Fondant First Timer

Decorating By kanwalaqdas Updated 29 May 2015 , 2:53pm by Pastrybaglady

kanwalaqdas Posted 29 May 2015 , 5:17am
post #1 of 6

Hey Baking geniuses!... I have just started selling my cakes and i have been working with buttercream mostly... now i got an order for fondant covered cakes with figurines....i have a couple of questions.

  1. I have baked a simple chocolate cake u know the all in one kind with a cup of coffee now i am supposed to cover it with chocolate buttercream... is chocolate buttercream ok for under fondant as well?... the fondant is supposed to be green not white .
  2. a good recipe for chocolate buttercream?
  3. At what temperature should i cover the cake with fondant...temperature of buttercream?
  4. I am supposed to put figures on the cake and i am worried that they are heavy and might sink in ....... any tips for preventing that... i am supposed to put a golf player on it.
  5. The pickup for the cake is at 7 when should the cake be ready?
  6. Did I mention I live in karachi pakistan and the temperature here today is 96 degrees and humidity 55%?

OK ladies help me out please.

5 replies
mccantsbakes Posted 29 May 2015 , 6:43am
post #2 of 6

Not a baking *genius* by any stretch, but am functional most of the time ;)

ok, so I am gonna try to perhaps chat this out with you on the things I can offer some words about.   

1) I would guess that chocolate icing should be ok under fondant.   I say this with the thought that some bakers use ganache as their medium to cover a cake before applying fondant.    I googled this topic and I saw several opinions that said yes, chocolate buttercream should be just fine under fondant.     Me personally, I would make sure not to roll the fondant SO thin that you can see through it.    (Perhaps another baker here could add to this? I have never done this personally)

2) There are TONS of chocolate buttercream recipes out there.   I am obsessed right now with Sweetapolita.     Her chocolate cloud icing is A-MAAAYYY-ZING.   Like eat off the spoon and forget about the cake entirely amazing.   The link is for the Nutella version, just omit that for a pure chocolate.  And I double it for a cake.   The doubled version yields about 5 cups.

3) For easiest fondant covering, cover the cake cold.   The cloud frosting cools down similar to quite firm.  This way you can move the fondant if you error and it won't pull off all the icing.  This would be especially important since you would be covering over chocolate don't want brown smears on your pretty green fondant if you have to move the fondant and it gets all crazy and sticky.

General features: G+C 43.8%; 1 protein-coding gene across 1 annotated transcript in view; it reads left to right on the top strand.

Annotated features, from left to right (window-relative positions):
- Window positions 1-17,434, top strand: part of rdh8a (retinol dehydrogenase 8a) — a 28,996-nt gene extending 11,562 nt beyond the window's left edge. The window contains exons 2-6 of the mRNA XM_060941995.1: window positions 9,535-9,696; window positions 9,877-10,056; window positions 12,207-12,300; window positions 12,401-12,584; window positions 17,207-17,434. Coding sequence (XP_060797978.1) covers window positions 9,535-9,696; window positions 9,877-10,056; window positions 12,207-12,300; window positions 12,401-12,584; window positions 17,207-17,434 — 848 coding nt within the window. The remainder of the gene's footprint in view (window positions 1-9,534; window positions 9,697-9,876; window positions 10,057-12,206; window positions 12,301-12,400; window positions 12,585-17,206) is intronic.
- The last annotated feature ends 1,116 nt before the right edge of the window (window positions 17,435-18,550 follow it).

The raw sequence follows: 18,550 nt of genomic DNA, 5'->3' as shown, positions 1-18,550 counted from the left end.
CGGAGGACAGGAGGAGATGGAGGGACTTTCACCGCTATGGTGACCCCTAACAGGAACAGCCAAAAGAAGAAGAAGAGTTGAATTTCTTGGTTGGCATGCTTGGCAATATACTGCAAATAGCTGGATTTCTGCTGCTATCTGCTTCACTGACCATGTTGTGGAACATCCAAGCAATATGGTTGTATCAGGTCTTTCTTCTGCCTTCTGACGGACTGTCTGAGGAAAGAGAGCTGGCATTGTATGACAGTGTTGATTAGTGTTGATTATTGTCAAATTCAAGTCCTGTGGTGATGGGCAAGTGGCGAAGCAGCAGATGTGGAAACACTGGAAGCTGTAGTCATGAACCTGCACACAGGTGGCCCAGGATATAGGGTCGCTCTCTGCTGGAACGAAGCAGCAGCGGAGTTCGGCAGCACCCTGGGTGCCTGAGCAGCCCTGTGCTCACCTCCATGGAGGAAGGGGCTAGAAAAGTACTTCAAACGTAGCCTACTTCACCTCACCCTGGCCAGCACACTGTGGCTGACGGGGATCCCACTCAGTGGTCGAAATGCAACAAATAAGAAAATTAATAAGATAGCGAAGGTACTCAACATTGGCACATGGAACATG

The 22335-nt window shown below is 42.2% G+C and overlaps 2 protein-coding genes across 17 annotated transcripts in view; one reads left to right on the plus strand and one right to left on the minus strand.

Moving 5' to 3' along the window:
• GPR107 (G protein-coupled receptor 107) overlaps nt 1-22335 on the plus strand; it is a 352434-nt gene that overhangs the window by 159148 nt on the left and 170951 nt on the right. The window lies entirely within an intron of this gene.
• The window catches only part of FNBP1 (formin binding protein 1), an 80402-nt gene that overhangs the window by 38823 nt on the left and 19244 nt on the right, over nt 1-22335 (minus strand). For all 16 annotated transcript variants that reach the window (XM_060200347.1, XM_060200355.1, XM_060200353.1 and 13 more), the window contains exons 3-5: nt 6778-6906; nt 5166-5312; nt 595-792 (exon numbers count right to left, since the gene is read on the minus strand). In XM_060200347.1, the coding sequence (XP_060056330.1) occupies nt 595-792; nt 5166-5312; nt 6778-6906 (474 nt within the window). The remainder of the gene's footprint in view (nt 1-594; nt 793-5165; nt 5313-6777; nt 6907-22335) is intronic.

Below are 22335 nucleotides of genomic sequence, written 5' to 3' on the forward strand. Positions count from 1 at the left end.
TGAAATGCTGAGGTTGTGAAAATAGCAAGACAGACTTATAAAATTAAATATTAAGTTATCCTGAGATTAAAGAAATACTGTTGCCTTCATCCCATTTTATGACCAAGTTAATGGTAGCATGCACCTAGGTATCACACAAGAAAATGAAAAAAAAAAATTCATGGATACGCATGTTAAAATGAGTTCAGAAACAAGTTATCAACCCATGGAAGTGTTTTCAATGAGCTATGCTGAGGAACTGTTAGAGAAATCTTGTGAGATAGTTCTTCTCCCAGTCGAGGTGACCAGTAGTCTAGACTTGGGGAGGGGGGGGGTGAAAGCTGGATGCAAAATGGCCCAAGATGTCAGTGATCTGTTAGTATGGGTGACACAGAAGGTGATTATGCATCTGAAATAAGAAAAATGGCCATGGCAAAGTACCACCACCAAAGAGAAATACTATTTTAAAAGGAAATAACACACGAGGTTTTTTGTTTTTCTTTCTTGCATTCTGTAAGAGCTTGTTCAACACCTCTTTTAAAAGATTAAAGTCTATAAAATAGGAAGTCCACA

4) Are your figures premade? Or are you making them?  How much do they weigh?   If they are SUPER heavy, maybe you could use a smaller cake board covered in fondant and decorated to your design as a foundation for them and then pop some dowels in the cake to support the weight of them?  (Personally, I have never had a figure fall through a maybe someone else could assist with this?) I just stick them on with some icing to anchor them or if they are homemade, I have them supported with toothpicks or skewers.

5) I would have the cake ready as soon as I could have it done and then relax before pick up.   

For a 7 pick up gosh, I would maybe even have the cake done the day before and stored in the fridge, adding the figures well before pick up so that I can keep an eye on them to see how they behave on the cake and make any adjustments if things get crazy and unruly.  

6) Well, I can relate to the 96 degree I would keep the cake as cool as possible for as long as possible until it headed out the door.    BUT I live in a VERY dry climate so I have never experienced the nightmares of humidity on buttercream or fondant.   I will have to defer to someone more experienced with this.   

I hope some of this is helpful and I apologize for not having all of the answers. 

xoxo happy baking!


mccantsbakes Posted 29 May 2015 , 6:46am
post #3 of 6

Oh man....I just thought of something.    The icing I recommended to you may become a muddy mess in heat.    

Perhaps search out a chocolate buttercream that uses shortening to be a bit more stable in such high heat.  

But DO try that icing's realllllly good. 

810whitechoc Posted 29 May 2015 , 10:53am
post #4 of 6

Have you worked with fondant at all?  If you haven't, learning with a customer's money is maybe not a good idea.  My first few fondant cakes weren't worth selling.  I would use Ganache rather than buttercream.

kanwalaqdas Posted 29 May 2015 , 11:28am
post #5 of 6

i have made fondant covered cakes and made flowers and small figures these are sorta huge.... and this is unbeatable heat wave ... i took the order a month ago.... the weather shifted regretably... and i am freaking out... i havent been in this business for a whole year yet so the weathers bring unexpected shifts in the frosting and icing behaviour... i am learning though.

mccantsbakes thanx a ton... this was really helpfull.. i think i will go with ganache.

Pastrybaglady Posted 29 May 2015 , 2:53pm
post #6 of 6

I made a relatively big fondant figure recently.  I anchored it to a wide and flatfish piece of fondant to disperse the weight.  It was very stable.  You could do the same for a golfer on a grassy knoll.


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